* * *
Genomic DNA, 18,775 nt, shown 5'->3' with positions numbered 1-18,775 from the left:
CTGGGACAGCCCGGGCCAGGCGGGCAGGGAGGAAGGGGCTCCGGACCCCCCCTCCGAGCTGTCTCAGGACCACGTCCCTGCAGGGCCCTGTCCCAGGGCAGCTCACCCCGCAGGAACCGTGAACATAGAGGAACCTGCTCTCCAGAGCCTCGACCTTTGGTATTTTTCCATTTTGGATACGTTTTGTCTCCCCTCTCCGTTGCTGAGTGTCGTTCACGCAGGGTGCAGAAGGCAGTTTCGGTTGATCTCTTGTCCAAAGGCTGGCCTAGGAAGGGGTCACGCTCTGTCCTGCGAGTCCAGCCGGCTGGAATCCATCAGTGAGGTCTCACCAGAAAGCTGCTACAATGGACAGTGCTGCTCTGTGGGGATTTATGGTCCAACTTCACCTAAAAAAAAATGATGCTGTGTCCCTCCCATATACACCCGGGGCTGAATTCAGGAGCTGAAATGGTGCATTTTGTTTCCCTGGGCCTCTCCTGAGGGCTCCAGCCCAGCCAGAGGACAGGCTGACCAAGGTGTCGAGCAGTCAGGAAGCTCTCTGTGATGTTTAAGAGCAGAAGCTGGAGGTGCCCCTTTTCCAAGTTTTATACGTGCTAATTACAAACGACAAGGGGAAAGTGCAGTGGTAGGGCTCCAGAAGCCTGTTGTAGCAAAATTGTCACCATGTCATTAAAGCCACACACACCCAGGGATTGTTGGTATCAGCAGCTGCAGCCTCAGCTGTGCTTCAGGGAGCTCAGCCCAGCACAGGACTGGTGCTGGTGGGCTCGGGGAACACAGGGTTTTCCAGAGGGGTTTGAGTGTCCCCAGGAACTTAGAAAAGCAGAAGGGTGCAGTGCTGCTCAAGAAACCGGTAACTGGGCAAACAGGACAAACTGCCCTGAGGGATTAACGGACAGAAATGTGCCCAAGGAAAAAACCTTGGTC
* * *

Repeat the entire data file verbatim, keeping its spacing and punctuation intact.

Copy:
Genomic DNA, 18,775 nt, shown 5'->3' with positions numbered 1-18,775 from the left:
CTGGGACAGCCCGGGCCAGGCGGGCAGGGAGGAAGGGGCTCCGGACCCCCCCTCCGAGCTGTCTCAGGACCACGTCCCTGCAGGGCCCTGTCCCAGGGCAGCTCACCCCGCAGGAACCGTGAACATAGAGGAACCTGCTCTCCAGAGCCTCGACCTTTGGTATTTTTCCATTTTGGATACGTTTTGTCTCCCCTCTCCGTTGCTGAGTGTCGTTCACGCAGGGTGCAGAAGGCAGTTTCGGTTGATCTCTTGTCCAAAGGCTGGCCTAGGAAGGGGTCACGCTCTGTCCTGCGAGTCCAGCCGGCTGGAATCCATCAGTGAGGTCTCACCAGAAAGCTGCTACAATGGACAGTGCTGCTCTGTGGGGATTTATGGTCCAACTTCACCTAAAAAAAAATGATGCTGTGTCCCTCCCATATACACCCGGGGCTGAATTCAGGAGCTGAAATGGTGCATTTTGTTTCCCTGGGCCTCTCCTGAGGGCTCCAGCCCAGCCAGAGGACAGGCTGACCAAGGTGTCGAGCAGTCAGGAAGCTCTCTGTGATGTTTAAGAGCAGAAGCTGGAGGTGCCCCTTTTCCAAGTTTTATACGTGCTAATTACAAACGACAAGGGGAAAGTGCAGTGGTAGGGCTCCAGAAGCCTGTTGTAGCAAAATTGTCACCATGTCATTAAAGCCACACACACCCAGGGATTGTTGGTATCAGCAGCTGCAGCCTCAGCTGTGCTTCAGGGAGCTCAGCCCAGCACAGGACTGGTGCTGGTGGGCTCGGGGAACACAGGGTTTTCCAGAGGGGTTTGAGTGTCCCCAGGAACTTAGAAAAGCAGAAGGGTGCAGTGCTGCTCAAGAAACCGGTAACTGGGCAAACAGGACAAACTGCCCTGAGGGATTAACGGACAGAAATGTGCCCAAGGAAAAAACCTTGGTC